The Thunder would rather play the Lakers over Nuggets

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Russell WestbrookTeams define themselves in the opening round of the NBA Playoffs. Through tough road losses, injuries, and everything in between, the crucible of postseason basketball readily separates both contenders and pretenders. Put the Oklahoma City Thunder on the contender list above the frontcourt-less Miami Heat and the ever-so-volatile Los Angeles Lakers.

Sweeping a struggling, championship-defending Dallas Mavericks team under the rug sent a clear message to the entire NBA that the Oklahoma City Thunder intend on storming through the Western Conference bracket to claim what is theirs, the Larry O’Brien trophy.

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The next round should be much stiffer for the Thunder and will offer either a tremendously balanced Denver Nuggets squad or an under the radar Lakers team, if such a thing can exist, that has developed an unquenchable thirst to prove themselves. The Thunder struggled to put away games against the well-rounded Nuggets this year, but always seemed to bring their A-game for the Purple and Gold.

With the regrettable circumstance of owning allegiance to the Northwest Division, the Nuggets are forced to devise a roster that can consistently equal the offense output and athleticism of the Thunder. The familiarity the Nuggets have with the Thunder aides Denver in preparing for the unique style of offense that has become commonplace in Oklahoma City. The Nuggets know how to chase three-time reigning scoring champ Kevin Durant around every feasible type of screen for forty-eight minutes and how to challenge Perkins or Ibaka in the paint on offense. On top of that, Denver Point Guard Ty Lawson can certainly keep up with Westbrook on both ends of the floor and still facilitate to his go-to scorers. Denver was designed to keep up with the Thunder, and if the two Northwest Division foes play each other in the next round, look for the series to go seven games.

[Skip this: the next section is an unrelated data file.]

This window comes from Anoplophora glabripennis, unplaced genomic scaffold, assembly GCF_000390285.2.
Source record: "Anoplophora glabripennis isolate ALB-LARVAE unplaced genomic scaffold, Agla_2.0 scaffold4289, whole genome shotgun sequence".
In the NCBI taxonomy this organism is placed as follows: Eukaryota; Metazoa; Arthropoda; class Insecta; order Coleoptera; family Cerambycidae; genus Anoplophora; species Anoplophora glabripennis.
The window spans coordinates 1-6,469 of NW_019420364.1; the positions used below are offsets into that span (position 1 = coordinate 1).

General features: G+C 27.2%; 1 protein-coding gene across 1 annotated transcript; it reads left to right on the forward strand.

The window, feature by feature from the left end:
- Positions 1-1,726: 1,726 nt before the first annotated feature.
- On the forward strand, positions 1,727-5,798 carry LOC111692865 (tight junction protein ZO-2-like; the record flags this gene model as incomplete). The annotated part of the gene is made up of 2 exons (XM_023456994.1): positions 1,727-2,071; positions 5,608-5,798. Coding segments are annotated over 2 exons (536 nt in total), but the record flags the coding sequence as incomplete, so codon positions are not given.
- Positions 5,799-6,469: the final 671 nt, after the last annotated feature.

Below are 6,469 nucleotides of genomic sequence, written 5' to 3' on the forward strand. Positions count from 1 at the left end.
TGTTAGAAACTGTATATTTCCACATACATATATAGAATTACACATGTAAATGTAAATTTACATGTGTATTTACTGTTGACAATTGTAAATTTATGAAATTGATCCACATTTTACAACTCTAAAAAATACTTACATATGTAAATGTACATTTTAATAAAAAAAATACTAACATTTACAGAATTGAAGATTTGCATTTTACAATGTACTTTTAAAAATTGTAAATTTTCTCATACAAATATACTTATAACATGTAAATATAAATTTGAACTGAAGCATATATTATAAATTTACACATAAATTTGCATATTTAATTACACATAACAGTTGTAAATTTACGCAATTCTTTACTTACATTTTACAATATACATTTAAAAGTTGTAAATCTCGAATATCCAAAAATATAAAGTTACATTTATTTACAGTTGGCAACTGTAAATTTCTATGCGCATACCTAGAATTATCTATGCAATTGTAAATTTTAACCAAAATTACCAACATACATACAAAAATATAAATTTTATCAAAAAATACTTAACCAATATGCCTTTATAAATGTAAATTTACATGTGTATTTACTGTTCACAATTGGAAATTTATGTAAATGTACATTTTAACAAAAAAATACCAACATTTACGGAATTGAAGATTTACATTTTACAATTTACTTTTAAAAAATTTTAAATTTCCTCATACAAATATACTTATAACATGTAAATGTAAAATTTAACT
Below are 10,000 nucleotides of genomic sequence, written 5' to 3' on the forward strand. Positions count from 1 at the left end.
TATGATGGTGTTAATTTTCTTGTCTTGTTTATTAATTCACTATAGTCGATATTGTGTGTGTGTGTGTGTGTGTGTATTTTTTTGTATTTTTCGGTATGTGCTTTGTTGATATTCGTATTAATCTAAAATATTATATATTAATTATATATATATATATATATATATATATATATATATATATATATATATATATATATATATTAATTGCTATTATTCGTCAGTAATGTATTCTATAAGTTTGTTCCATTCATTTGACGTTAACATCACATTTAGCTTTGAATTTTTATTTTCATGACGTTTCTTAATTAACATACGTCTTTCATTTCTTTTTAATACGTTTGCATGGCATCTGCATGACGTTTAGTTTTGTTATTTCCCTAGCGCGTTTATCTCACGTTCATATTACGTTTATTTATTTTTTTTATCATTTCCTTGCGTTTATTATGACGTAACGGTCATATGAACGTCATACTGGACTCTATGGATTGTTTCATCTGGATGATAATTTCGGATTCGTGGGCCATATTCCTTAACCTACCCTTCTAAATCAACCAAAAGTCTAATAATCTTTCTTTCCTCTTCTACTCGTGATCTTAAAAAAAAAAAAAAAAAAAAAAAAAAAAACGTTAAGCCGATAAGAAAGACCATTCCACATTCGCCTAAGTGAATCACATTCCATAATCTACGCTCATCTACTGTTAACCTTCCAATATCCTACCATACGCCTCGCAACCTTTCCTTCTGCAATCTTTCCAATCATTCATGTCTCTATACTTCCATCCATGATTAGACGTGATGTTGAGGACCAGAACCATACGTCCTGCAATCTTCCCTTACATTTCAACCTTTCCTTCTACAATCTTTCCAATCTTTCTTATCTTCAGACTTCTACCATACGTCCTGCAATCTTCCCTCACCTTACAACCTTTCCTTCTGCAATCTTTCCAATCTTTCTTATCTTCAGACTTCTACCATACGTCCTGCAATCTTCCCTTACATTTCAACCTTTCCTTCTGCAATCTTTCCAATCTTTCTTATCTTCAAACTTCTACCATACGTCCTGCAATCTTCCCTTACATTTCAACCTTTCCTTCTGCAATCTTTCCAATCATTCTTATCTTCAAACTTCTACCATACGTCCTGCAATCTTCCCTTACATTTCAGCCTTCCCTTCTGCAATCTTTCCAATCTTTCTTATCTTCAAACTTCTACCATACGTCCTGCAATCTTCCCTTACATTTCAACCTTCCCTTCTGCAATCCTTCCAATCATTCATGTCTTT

Much like the Nugget’s design of tailoring their roster to more consistently beat select opponents, the Thunder were made to beat the Lakers. The Oklahoma City roster represents everything Los Angeles is not: solely defensive minded big-men, a high-scoring wing player, a point guard that shoots too much, and above all else, homogenous hyper athleticism throughout the roster. The Thunder can beat the Lakers by simply challenging Bynum and Gasol with Ibaka and Perkins, effectively bogging down the key and forcing Kobe into isolation situations. Quite simply, the Thunder only need a few things to go right to take the series, while a fragile Lakers team needs a bevy of variables and intangibles to go their way. The Thunder’s defensive game plan for the Lakers creates easy rebounds to feed Oklahoma’s invincible, lightning-fast open court system that features three scorerers who can always smell blood in the water- Westbrook, Durant, and Harden.

Head Coach Scott Brooks must certainly hope the Lakers can successfully grind out the Nuggets series, only to be neutralized by their polar opposite. He and Durant realize that the well-rounded Nuggets offer a much stiffer challenge to match his young Thunder team than old-man Kobe, that gangly Spanish guy, and the giant man baby named Andrew Bynum.

Eric Eulau is an NBA writer for The Sports Blitz Network and can be contacted at

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